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Herbst: Will SABC history repeat itself? Brown in Zikalala’s footsteps…

Aug 05 2016 10:54

By Ed Herbst*

“Some of us will not allow the media and particularly the public broadcaster which has a duty and responsibility to act fairly and impartially, free of political influence, to take decisions that are open to different interpretations.”

Jacob Zuma in a letter of complaint to SABC CE, Dali Mpofu about the last-minute cancellation by the SABC of a scheduled interview after he was declared news maker of the year by the Pretoria Press Club 19/12/2005

With the revolving door at the SABC spitting out gargantuan golden handshakes faster than Lewis Hamilton takes Eau Rouge flat on a good day, the past few weeks have been fascinating for media watchers.

Apart from the inevitable and ineluctable snouting there was a series of possibly interlinked happenings:

1 July – Karima Brown, Chief Content Officer at Dr Iqbal Survé’s Independent News Media company joins an SABC picket and gives ironic interviews about censorship which has been practised assiduously at the Cape Times during her tenure at Independent News Media (Pty) Ltd.

5 July – Jesse Duarte gets very cross about what Karima Brown said during her interviews outside the SABC and an Indy reporter is summoned to the presence and read the Riot Act

7 July: Julius Malema correctly predicts the departure of Karima Brown from Independent Newspapers and is quoted in the New Age as saying Jackson Mthembu wants her to run the SABC.

29 July – Karima Brown resigns with immediate effect

31 July – Interviewed by Eusebius McKaiser for the eNCA programme Meet the Media, Brown would not comment on why she had suddenly abandoned a sinking ship but said she had some “ideas” where she was going.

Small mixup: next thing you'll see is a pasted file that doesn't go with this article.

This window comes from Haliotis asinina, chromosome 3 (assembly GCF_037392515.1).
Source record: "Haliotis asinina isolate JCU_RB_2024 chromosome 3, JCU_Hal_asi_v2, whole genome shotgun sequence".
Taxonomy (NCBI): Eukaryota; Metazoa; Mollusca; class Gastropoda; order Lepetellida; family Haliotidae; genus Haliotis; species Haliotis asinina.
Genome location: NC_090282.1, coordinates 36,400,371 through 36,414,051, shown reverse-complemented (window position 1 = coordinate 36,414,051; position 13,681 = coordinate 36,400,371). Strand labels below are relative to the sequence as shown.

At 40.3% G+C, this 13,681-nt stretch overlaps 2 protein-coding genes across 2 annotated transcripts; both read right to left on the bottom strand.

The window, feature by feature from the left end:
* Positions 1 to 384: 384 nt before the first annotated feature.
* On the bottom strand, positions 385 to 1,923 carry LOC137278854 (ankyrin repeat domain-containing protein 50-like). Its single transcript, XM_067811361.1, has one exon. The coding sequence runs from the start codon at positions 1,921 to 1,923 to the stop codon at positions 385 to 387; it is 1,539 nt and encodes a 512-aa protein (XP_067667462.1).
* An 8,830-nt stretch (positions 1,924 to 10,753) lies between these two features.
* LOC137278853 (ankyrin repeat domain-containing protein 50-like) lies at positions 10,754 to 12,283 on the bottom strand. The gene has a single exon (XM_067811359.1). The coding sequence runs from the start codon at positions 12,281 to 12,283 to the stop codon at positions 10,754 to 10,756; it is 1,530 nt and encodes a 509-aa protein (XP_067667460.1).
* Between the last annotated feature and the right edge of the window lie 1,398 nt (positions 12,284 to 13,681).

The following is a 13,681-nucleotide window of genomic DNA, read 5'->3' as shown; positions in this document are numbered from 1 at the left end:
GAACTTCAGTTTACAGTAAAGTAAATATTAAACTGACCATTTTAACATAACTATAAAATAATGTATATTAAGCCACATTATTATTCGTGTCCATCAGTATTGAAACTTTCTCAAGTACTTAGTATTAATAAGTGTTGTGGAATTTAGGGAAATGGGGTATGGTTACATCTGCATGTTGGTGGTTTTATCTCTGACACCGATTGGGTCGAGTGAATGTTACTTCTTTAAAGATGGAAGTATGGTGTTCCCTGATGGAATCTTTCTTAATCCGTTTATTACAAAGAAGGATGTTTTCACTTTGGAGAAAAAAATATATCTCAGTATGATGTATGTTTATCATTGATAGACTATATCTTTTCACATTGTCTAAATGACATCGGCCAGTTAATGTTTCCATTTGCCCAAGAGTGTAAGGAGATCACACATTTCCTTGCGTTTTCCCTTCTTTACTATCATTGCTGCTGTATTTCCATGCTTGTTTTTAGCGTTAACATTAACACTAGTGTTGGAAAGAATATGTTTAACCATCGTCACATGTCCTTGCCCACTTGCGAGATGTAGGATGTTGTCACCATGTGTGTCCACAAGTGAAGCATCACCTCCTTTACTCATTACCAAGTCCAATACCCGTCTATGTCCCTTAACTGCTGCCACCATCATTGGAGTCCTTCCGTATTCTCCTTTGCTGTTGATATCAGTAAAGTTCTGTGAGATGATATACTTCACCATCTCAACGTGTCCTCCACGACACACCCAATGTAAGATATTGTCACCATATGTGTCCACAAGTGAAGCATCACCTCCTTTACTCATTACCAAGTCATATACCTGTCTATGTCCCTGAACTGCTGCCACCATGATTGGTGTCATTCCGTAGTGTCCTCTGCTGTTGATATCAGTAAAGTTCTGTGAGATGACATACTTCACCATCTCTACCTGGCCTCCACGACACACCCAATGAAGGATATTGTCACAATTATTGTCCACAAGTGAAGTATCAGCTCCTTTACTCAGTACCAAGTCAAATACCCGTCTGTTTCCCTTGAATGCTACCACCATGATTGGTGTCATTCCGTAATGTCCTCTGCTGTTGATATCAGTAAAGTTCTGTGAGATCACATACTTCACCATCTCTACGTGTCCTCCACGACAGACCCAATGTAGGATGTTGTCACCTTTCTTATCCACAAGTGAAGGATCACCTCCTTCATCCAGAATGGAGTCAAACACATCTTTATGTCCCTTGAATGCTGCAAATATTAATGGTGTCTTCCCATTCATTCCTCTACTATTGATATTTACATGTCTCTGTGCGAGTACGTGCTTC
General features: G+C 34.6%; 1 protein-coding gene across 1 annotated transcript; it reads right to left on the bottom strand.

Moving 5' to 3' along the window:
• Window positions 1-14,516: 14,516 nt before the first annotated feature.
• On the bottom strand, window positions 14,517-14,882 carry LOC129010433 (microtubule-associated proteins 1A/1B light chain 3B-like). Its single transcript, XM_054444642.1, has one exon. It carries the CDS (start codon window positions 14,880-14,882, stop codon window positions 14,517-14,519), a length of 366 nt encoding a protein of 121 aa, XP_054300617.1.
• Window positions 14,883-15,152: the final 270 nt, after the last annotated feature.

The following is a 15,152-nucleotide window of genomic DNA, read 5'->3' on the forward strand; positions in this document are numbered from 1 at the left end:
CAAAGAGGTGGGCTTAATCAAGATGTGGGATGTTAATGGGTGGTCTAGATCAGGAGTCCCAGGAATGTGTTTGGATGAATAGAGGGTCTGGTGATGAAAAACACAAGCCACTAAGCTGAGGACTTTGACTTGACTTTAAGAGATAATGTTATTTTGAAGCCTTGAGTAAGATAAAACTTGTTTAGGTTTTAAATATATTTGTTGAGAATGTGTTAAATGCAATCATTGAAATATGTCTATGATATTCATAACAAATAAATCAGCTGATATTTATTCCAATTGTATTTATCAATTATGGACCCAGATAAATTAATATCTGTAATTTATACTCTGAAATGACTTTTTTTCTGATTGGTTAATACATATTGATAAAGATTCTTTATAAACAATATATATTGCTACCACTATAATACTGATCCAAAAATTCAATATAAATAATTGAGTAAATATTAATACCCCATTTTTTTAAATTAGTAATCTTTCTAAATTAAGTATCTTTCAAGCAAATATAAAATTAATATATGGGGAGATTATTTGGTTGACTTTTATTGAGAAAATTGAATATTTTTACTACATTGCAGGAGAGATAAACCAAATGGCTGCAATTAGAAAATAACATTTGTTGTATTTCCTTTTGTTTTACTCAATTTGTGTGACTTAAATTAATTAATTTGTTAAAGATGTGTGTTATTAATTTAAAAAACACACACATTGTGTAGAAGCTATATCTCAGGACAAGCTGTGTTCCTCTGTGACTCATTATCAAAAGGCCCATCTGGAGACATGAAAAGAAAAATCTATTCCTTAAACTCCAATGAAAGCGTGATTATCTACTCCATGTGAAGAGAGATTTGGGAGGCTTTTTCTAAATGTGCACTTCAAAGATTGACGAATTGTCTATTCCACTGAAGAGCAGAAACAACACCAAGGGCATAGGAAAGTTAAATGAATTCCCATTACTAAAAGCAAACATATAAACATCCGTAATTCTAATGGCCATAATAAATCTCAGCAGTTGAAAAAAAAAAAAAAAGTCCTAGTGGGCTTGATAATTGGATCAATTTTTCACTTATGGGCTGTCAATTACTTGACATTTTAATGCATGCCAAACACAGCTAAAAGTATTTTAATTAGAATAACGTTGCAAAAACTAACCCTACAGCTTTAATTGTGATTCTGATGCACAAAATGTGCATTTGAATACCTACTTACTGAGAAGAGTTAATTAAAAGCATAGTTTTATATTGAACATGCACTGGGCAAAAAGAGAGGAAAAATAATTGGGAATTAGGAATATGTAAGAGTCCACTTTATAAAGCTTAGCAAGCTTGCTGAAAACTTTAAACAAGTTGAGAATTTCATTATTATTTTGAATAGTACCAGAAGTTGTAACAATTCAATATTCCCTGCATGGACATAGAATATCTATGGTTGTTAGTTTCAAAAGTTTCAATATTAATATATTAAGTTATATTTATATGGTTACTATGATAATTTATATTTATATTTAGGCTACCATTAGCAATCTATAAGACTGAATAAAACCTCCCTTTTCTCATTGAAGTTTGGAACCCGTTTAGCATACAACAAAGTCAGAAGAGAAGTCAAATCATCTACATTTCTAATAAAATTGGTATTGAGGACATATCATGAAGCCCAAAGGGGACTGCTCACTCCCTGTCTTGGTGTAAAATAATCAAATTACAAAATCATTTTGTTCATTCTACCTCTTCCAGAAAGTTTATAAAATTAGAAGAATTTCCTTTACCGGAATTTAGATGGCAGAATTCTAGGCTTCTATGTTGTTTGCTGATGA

Prelude to an election

All this happened in the prelude to an election.

This took me back to the legislative elections which were held on Wednesday, 14 April 2004. President Thabo Mbeki was re-elected with an increased majority.

Luthuli House, prior to this election had indicated that it was deeply unhappy about the fact that President Thabo Mbeki was not dominating the SABC news bulletins 24/7 and that far too much broadcasting time was being devoted to the Jali Commission of Inquiry into the corrupt hellholes that our prisons had become after a decade of ANC governance.

Here is a timeline:

22 February 2004 – City Press reveals that SABC board members want to bring back Snuki Zikalala.

26 March 2004 – Anton Harber writes on the Wits Journalism website of Zikalala’s return:

“It means SABC news will move from its current position of relative independence to something much closer to the ruling party. Zikalala is not a journalist one links to words like “independent” or “critical”. It is not just that he is an ardent ANC supporter for there is nothing wrong with that per se but he is close to that faction of the ANC that wants to see the SABC less critical and more sympathetic to the ruling party.”

16 April 2004 – Zikalala is appointed SABC managing director of news and current affairs. Luthuli House, then controlled by the Mbeki faction, waits until two days after the 2004 election to make the announcement because it knows that Zikalala’s appointment will be controversial – and this assessment was entirely correct.

He subsequently destroyed the SABC’s news credibility and bankrupted it with his African Renaissance fantasy, the 24-hour news channel, SABC News International.

Internecine betrayal

What followed thereafter was an extraordinarily dark albeit typical story of internecine ANC betrayal and counter-betrayal but, above all, a betrayal of the Constitution and the citizen’s right to know.

Zikalala’s first task was to abuse the SABC media influence and reach in order to ensure that Cell C got the third cellphone licence. This was because the majority of the shareholders in Cell C were Saudis and they had been promised by the ANC, come what may, that their bid would be the winning one in return for a $60m donation to ANC funds. As RW Johnson commented:

The manipulation of the tendering process for this multi-billion rand project was so obvious that it became a major impediment to foreign investors: it was one of the three greatest factors contributing to the 43 per cent drop in foreign investment in South Africa in 2000.